Why car drivers just lost my support for city streets

As a Baltimore resident, I have been somewhat skeptical of this whole car and vehicle lane investment the city has been building for the last 200 years (“How city bicyclists just lost my support for bike lanes,” July 3). They’ve built them in front of my home and my neighbors’ homes. My first thought, naturally, was of the inconvenience and safety issues — cars drive so fast! What if they hit my house? Or my neighbor? Or, me? But I also understand the desire of cars to have priority. They are so large, so loud and so dangerous, after all.

However, an incident that keeps occurring every day has tipped the scales. As I was making my way home, I was stuck at a standstill trying to cross the street. “What was the reason for this?” I wondered. As I got closer, the answer was evident: Hundreds of cars were riding down the street to gloat. (As they do every day now!) I can only assume that this is because of the decisions by Mayor Catherine Pugh, Gov. Larry Hogan’s administration other Maryland county executives and leaders throughout the country to keep building car lanes! Nearly every day, cars clog up our streets so much that’s it’s become impossible for other travelers to navigate them. A few cars even crash into each other at such speeds they flip over or worse, hit other cars or travelers on our roads. Many of these drivers never, ever come to a complete stop at stop signs or obey right-on-red restrictions or reduce their speed under the marked limit. And, most shockingly of all, some drivers aren’t even wearing their seat belts!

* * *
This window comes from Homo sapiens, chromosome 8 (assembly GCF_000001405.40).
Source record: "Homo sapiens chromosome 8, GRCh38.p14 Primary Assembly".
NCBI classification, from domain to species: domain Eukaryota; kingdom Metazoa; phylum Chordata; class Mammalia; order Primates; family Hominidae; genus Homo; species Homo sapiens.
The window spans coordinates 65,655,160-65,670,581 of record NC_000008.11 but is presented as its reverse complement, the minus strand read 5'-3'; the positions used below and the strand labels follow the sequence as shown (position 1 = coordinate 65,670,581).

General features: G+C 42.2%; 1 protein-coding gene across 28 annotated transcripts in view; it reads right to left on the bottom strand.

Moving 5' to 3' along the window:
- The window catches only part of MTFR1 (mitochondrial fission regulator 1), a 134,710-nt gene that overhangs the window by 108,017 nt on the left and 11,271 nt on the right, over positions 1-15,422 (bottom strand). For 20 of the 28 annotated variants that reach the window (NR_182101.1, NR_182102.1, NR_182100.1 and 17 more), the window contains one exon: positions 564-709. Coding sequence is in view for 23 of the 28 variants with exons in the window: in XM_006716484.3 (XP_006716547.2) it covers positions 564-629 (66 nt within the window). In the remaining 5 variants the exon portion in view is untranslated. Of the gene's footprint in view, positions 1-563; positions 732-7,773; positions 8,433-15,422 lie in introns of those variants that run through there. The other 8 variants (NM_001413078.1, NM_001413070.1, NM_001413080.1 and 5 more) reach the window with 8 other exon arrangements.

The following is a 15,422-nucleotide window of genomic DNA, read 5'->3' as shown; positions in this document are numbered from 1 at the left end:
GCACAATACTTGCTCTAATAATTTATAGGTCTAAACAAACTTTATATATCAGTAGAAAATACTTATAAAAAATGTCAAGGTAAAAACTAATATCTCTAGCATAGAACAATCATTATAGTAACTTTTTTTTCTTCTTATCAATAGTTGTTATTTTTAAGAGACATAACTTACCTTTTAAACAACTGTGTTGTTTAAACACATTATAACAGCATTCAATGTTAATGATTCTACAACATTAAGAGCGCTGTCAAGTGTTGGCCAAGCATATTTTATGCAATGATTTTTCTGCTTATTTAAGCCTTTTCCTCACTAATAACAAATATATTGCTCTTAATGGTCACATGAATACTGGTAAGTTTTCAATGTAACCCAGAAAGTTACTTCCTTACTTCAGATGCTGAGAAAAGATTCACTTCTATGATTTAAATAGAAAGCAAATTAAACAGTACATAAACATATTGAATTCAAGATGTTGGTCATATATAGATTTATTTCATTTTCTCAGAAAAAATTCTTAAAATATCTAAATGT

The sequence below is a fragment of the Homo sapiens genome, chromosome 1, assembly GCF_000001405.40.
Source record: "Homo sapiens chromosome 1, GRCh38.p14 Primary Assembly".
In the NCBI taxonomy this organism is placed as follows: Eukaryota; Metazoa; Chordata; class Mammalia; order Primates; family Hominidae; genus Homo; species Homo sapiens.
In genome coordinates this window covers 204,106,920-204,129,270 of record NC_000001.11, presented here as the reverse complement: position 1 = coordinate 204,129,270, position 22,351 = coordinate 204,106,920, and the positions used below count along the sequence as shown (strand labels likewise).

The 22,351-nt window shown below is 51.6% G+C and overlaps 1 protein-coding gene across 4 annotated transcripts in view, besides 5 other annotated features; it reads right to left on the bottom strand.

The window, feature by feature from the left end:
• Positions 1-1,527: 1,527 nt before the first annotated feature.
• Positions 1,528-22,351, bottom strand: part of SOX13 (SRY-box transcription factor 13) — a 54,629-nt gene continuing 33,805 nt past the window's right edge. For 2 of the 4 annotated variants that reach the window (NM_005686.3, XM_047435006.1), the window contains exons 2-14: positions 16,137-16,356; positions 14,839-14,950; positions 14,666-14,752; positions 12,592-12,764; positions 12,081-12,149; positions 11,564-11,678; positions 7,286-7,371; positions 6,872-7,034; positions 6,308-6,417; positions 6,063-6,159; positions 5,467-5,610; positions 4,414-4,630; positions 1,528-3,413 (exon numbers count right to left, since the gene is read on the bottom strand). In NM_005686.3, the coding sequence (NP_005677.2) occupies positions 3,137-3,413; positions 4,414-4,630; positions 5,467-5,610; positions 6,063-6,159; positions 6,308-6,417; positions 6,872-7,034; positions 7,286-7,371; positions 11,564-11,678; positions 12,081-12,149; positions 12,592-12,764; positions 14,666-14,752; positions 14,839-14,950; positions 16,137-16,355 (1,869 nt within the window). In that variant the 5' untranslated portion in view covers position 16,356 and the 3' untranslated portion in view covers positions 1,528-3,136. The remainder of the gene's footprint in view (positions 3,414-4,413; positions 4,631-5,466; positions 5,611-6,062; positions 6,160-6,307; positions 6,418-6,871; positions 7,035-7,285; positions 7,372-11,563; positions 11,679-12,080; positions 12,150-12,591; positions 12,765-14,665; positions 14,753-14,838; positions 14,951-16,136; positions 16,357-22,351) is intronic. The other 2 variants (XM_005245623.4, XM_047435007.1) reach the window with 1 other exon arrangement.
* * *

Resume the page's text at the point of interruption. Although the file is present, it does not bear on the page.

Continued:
And these are folks that are concerned with safety? I wonder. By bringing all non-automobile traffic to such a standstill every day and ignoring existing traffic laws, they put themselves in danger and endanger other road users. Not to mention their cars, which get mangled and dented in all these auto accidents.

While I realize that what I see every day is probably not indicative of Baltimore’s more responsible drivers, it’s enough for me to to want no part of driving on the streets. Even though there are just a few drivers behaving like this, there are accidents and crashes all the time. Maybe at some point, city residents and drivers can come to a compromise that meets everyone’s needs if not all their wants to make driving more safe and more safe for those not driving, like investing in alternate transportation needs. I know many people would like to not drive everywhere all the time and instead take public transit or bike or walk, and the current transit and investment in car and vehicle lanes does not come close to filling that desire. I look forward to the community input meetings which the mayor says are forthcoming to discuss this issue.

Adam J. Aviv, Baltimore

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